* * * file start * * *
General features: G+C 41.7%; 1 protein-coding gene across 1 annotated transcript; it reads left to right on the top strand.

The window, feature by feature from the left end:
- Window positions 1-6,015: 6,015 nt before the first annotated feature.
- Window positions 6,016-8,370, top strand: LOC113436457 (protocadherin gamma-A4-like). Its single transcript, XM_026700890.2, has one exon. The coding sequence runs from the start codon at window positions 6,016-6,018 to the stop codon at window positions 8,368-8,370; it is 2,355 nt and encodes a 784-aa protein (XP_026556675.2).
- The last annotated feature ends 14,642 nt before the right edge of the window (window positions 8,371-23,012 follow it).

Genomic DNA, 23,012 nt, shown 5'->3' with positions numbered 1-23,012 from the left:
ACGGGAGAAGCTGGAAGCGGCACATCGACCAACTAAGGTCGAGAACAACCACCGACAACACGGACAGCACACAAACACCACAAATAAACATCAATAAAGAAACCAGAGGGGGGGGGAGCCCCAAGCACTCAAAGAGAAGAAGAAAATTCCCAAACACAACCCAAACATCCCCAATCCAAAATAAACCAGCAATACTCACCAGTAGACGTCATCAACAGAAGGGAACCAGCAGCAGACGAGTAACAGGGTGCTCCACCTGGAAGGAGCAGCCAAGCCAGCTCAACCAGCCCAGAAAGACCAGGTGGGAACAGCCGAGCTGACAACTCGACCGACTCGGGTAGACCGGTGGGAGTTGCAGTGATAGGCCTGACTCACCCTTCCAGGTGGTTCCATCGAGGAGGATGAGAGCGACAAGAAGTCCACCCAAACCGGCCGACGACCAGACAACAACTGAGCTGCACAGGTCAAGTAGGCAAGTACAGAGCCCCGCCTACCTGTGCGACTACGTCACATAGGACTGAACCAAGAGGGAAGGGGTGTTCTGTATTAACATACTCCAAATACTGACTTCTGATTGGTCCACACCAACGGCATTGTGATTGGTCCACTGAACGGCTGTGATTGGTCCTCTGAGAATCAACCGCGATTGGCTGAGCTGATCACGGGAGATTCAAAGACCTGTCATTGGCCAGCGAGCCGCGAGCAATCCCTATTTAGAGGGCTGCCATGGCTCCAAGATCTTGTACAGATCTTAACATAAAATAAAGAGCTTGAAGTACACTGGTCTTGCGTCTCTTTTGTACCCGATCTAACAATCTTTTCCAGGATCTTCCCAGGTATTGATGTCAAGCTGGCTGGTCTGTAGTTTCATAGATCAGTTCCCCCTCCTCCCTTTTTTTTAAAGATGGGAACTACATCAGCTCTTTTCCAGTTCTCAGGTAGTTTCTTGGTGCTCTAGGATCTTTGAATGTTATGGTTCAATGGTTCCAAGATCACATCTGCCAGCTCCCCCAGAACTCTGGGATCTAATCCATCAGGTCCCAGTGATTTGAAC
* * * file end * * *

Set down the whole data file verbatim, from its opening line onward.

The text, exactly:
General features: G+C 41.7%; 1 protein-coding gene across 1 annotated transcript; it reads left to right on the top strand.

The window, feature by feature from the left end:
- Window positions 1-6,015: 6,015 nt before the first annotated feature.
- Window positions 6,016-8,370, top strand: LOC113436457 (protocadherin gamma-A4-like). Its single transcript, XM_026700890.2, has one exon. The coding sequence runs from the start codon at window positions 6,016-6,018 to the stop codon at window positions 8,368-8,370; it is 2,355 nt and encodes a 784-aa protein (XP_026556675.2).
- The last annotated feature ends 14,642 nt before the right edge of the window (window positions 8,371-23,012 follow it).

Genomic DNA, 23,012 nt, shown 5'->3' with positions numbered 1-23,012 from the left:
ACGGGAGAAGCTGGAAGCGGCACATCGACCAACTAAGGTCGAGAACAACCACCGACAACACGGACAGCACACAAACACCACAAATAAACATCAATAAAGAAACCAGAGGGGGGGGGAGCCCCAAGCACTCAAAGAGAAGAAGAAAATTCCCAAACACAACCCAAACATCCCCAATCCAAAATAAACCAGCAATACTCACCAGTAGACGTCATCAACAGAAGGGAACCAGCAGCAGACGAGTAACAGGGTGCTCCACCTGGAAGGAGCAGCCAAGCCAGCTCAACCAGCCCAGAAAGACCAGGTGGGAACAGCCGAGCTGACAACTCGACCGACTCGGGTAGACCGGTGGGAGTTGCAGTGATAGGCCTGACTCACCCTTCCAGGTGGTTCCATCGAGGAGGATGAGAGCGACAAGAAGTCCACCCAAACCGGCCGACGACCAGACAACAACTGAGCTGCACAGGTCAAGTAGGCAAGTACAGAGCCCCGCCTACCTGTGCGACTACGTCACATAGGACTGAACCAAGAGGGAAGGGGTGTTCTGTATTAACATACTCCAAATACTGACTTCTGATTGGTCCACACCAACGGCATTGTGATTGGTCCACTGAACGGCTGTGATTGGTCCTCTGAGAATCAACCGCGATTGGCTGAGCTGATCACGGGAGATTCAAAGACCTGTCATTGGCCAGCGAGCCGCGAGCAATCCCTATTTAGAGGGCTGCCATGGCTCCAAGATCTTGTACAGATCTTAACATAAAATAAAGAGCTTGAAGTACACTGGTCTTGCGTCTCTTTTGTACCCGATCTAACAATCTTTTCCAGGATCTTCCCAGGTATTGATGTCAAGCTGGCTGGTCTGTAGTTTCATAGATCAGTTCCCCCTCCTCCCTTTTTTTTAAAGATGGGAACTACATCAGCTCTTTTCCAGTTCTCAGGTAGTTTCTTGGTGCTCTAGGATCTTTGAATGTTATGGTTCAATGGTTCCAAGATCACATCTGCCAGCTCCCCCAGAACTCTGGGATCTAATCCATCAGGTCCCAGTGATTTGAAC